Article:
The naïb at Jolfa, very impressed by the recommendation from Mirza Yusuf Khan in Tiflis, also wanted to make sure that nothing serious would happen to Tinco when traveling the inhospitable mountains ahead of him, so he gave him an escort of fifteen riders, headed by a captain called Abdul Khan, to accompany him for the next few miles. Then, the escort returned back to Jolfa and left Tinco and his caravan to its own devices.
Tinco was ready for Persia.
About our coverage of Tinco’s travels
Tinco Lycklama published the story of his travels through Russia, the Caucasus, Persia, Mesopotamia and the Levant, in 4 volumes spanning over 2,200 pages – in French (check the links to the books on Gallica/BnF…). None of this was ever translated.
Hundred fifty years later, we offer a first glimpse to a non-French audience, and start with the location where he was today, on 6 April 1866 – setting foot for the first time on Persian soil. Over the next eight months, we will highlight the places he visited, the people he met, and recount interesting (and sometimes, funny) anecdotes. Our purpose is not to be complete or extensive. We will publish short posts as we travel along the journey, with Tinco.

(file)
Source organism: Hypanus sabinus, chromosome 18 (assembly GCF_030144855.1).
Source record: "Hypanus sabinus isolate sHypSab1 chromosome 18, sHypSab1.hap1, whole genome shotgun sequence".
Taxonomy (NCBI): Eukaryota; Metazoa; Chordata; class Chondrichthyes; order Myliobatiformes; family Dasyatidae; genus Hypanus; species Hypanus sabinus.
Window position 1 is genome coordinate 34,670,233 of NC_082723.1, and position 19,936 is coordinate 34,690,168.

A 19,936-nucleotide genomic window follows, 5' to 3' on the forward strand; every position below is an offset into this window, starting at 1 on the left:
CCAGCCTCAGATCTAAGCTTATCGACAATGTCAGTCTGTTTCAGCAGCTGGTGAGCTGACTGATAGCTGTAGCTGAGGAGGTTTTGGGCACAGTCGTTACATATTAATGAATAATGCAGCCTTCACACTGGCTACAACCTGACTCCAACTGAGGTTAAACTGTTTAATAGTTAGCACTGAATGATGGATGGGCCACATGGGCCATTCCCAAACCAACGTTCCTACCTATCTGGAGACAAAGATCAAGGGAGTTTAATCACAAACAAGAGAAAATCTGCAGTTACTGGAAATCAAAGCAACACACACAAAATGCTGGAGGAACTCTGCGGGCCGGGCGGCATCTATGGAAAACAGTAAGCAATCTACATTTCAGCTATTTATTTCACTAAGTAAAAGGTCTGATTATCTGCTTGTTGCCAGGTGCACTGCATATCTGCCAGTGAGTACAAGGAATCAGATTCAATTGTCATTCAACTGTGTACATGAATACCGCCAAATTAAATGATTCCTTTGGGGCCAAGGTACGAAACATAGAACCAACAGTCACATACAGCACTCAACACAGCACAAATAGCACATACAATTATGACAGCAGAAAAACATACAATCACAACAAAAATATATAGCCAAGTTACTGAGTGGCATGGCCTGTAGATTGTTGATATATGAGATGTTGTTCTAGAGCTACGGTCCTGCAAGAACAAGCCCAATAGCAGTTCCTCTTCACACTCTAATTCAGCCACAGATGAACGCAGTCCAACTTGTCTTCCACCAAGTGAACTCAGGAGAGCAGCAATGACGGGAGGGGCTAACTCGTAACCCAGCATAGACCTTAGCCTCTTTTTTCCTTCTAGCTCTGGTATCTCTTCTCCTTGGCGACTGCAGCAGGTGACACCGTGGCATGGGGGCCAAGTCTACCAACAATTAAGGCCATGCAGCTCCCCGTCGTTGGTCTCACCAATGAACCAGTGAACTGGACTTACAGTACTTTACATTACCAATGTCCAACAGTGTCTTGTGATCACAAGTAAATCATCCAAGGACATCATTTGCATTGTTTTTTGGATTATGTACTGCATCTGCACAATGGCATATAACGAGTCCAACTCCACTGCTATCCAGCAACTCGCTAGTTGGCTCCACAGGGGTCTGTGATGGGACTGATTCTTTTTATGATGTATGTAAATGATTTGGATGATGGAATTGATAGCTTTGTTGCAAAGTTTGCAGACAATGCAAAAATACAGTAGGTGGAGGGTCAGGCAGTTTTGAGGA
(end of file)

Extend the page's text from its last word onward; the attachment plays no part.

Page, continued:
We hope that the places, people and facts may spark interest from readers about politics, culture, art, literature, genealogy… – which may encourage further research by anyone who wishes to be involved in this project. As such, the story of Tinco could be a catalyst for many other things.
From the broader perspective of our endeavour, namely to capture the life and work of Tinco Lycklama à Nijeholt, his travels are as much part of the story as are his upbringing and education in The Netherlands and his later life, as a collector, socialite and philanthropist. Largely forgotten – until now.
Note on Mirza Yusuf Khan Mustashar al-Douleh (1813-1895)
- 1862-1863, Consul in St Petersburg
- 1863-1867, Consul in Tiflis
- 1867-1871, Consul in Paris
- He served in the justice ministry in Tehran and was a leading proponent of building railways in Persia
- Joanna Clare de Groot, “Religion, Culture and Politics in Iran: From the Qajars to Khomeini“, 2007, I.B. Tauris & Co, London.
- Afshin Marashi: Nationalizing Iran: culture, power, and the state, 1870–1940, 2008, University of Washington Press, Seattle
- Ali Gheissari, Iranian intellectuals in the twentieth century p. 140, 1998, University of Texas Press, Austin